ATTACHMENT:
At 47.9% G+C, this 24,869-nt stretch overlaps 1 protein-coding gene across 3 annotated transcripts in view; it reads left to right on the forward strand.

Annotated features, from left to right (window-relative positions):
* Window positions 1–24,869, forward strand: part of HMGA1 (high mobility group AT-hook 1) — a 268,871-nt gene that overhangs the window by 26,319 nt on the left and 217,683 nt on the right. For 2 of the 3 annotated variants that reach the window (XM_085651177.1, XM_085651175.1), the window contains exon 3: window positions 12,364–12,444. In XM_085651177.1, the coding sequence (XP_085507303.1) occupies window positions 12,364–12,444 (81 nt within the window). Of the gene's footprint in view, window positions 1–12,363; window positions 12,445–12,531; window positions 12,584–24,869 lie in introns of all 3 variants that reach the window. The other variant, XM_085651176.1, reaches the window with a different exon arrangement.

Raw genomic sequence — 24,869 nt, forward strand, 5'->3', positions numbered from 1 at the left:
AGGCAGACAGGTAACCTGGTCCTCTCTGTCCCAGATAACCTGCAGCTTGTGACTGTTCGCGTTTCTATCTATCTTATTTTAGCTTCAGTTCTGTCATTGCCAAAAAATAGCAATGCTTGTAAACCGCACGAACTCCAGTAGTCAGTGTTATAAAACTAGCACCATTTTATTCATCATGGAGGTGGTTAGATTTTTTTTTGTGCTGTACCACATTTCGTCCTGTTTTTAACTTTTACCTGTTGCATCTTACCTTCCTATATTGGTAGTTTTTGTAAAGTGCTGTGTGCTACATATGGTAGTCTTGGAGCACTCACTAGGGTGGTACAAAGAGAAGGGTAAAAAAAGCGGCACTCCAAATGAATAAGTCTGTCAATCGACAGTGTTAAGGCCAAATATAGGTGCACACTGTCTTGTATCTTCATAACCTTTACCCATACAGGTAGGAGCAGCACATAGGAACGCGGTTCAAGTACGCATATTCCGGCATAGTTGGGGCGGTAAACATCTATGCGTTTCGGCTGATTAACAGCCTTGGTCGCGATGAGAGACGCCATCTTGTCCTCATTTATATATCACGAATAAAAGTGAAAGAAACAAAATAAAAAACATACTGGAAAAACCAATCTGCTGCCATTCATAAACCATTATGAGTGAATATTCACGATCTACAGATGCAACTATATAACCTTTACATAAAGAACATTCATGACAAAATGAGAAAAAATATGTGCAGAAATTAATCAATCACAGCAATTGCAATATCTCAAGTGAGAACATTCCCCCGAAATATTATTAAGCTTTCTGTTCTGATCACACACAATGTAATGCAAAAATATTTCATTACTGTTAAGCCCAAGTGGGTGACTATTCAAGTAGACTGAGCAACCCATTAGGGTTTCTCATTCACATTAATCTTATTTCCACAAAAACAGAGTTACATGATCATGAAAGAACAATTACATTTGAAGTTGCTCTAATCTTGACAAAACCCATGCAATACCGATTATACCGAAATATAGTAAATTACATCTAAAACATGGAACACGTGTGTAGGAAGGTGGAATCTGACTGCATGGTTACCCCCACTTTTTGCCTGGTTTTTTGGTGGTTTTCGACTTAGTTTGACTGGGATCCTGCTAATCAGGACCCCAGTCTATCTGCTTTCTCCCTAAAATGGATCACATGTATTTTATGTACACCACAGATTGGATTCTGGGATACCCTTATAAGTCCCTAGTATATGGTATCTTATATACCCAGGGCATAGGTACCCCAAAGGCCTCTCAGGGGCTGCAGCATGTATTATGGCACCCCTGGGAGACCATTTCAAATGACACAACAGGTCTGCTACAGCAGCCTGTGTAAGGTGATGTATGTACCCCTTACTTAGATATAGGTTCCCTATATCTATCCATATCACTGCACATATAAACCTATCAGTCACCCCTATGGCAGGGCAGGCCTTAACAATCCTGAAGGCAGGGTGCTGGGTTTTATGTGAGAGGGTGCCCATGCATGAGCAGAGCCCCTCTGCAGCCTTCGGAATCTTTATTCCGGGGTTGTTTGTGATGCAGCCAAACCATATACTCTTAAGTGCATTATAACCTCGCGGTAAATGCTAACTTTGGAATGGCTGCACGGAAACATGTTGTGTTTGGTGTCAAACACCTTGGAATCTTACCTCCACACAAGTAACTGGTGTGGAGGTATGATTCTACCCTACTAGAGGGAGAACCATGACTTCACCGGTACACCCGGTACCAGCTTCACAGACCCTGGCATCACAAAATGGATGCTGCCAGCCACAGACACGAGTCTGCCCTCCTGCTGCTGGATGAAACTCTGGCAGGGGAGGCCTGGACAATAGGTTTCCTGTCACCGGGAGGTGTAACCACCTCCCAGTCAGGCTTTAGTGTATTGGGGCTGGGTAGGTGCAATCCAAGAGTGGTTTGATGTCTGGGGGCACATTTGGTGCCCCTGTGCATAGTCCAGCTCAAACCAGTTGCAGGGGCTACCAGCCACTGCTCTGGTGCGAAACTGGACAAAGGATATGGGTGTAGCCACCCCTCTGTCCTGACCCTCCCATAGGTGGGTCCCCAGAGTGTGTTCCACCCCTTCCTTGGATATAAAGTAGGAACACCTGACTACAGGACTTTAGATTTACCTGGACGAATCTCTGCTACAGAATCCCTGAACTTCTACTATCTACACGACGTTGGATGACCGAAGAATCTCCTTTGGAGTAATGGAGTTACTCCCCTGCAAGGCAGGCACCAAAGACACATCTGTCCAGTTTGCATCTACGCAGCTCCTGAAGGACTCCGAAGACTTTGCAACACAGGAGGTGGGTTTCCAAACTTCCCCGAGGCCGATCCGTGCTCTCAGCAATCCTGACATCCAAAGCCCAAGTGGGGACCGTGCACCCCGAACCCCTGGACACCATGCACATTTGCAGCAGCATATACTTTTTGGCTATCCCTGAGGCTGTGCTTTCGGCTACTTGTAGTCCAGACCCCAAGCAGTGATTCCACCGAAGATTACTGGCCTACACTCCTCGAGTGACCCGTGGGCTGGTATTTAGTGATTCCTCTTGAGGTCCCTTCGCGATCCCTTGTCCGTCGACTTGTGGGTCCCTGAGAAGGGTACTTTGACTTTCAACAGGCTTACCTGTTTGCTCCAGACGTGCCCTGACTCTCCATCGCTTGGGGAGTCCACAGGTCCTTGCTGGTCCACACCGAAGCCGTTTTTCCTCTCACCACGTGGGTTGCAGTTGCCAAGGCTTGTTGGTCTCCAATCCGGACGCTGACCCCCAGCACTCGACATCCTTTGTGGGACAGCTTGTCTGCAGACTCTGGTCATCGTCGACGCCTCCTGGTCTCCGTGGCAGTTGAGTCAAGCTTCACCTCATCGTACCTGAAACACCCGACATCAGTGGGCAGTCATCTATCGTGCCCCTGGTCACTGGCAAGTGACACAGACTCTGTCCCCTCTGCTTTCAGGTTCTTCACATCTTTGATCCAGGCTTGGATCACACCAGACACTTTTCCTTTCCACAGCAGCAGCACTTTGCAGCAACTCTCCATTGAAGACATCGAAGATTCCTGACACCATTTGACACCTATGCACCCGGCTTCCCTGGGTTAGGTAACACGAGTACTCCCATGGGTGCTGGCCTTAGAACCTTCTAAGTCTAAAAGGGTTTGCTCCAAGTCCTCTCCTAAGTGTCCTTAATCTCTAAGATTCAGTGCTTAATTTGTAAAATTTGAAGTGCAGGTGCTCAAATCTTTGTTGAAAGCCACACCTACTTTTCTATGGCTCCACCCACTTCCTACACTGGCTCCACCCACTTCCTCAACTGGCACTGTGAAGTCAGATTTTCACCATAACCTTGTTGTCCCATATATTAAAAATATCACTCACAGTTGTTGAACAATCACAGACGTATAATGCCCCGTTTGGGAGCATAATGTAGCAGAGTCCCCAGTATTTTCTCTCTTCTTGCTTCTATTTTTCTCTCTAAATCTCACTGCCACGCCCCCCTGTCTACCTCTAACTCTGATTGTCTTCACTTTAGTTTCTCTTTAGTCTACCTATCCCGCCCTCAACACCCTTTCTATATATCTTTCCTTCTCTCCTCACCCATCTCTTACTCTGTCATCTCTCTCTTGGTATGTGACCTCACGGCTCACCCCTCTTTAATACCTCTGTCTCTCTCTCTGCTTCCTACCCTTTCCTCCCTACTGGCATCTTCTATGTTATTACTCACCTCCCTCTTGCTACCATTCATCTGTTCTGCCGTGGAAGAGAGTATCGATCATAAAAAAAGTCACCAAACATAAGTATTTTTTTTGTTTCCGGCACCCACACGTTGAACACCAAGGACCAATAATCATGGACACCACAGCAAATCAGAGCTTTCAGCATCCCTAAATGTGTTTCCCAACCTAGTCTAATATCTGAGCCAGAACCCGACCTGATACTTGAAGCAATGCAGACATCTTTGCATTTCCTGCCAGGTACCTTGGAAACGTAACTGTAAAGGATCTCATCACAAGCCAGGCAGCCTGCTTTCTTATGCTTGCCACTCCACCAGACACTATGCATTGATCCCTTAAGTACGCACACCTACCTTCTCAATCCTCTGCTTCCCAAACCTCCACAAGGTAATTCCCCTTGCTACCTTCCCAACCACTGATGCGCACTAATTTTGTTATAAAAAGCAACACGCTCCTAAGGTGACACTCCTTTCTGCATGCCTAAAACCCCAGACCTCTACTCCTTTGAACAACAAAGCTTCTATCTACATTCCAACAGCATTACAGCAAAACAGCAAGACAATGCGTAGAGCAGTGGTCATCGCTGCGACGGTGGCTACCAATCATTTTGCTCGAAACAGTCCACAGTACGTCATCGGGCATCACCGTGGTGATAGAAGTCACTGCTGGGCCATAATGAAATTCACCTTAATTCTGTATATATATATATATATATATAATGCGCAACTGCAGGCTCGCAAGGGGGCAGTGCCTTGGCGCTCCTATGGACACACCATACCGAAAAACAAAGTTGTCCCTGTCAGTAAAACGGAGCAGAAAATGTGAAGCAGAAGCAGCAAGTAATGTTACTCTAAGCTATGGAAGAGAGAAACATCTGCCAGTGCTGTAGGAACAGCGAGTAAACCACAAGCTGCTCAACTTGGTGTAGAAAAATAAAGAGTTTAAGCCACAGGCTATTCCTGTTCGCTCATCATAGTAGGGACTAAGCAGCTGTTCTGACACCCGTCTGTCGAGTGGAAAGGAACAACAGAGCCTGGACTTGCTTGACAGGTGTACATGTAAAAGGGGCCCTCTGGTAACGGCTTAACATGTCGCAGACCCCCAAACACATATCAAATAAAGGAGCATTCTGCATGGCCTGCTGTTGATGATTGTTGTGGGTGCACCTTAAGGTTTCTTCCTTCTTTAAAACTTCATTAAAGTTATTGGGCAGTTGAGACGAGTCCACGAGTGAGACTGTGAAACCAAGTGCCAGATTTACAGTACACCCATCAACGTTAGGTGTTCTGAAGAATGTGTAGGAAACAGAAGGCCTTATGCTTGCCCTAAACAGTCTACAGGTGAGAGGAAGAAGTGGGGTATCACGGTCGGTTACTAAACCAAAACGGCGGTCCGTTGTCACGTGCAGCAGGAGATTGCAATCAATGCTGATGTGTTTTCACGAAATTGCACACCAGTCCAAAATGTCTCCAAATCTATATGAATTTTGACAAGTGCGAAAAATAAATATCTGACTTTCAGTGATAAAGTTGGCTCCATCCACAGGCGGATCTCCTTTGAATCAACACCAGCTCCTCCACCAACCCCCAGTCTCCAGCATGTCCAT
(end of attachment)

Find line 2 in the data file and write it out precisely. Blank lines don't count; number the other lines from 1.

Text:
Annotated features, from left to right (window-relative positions):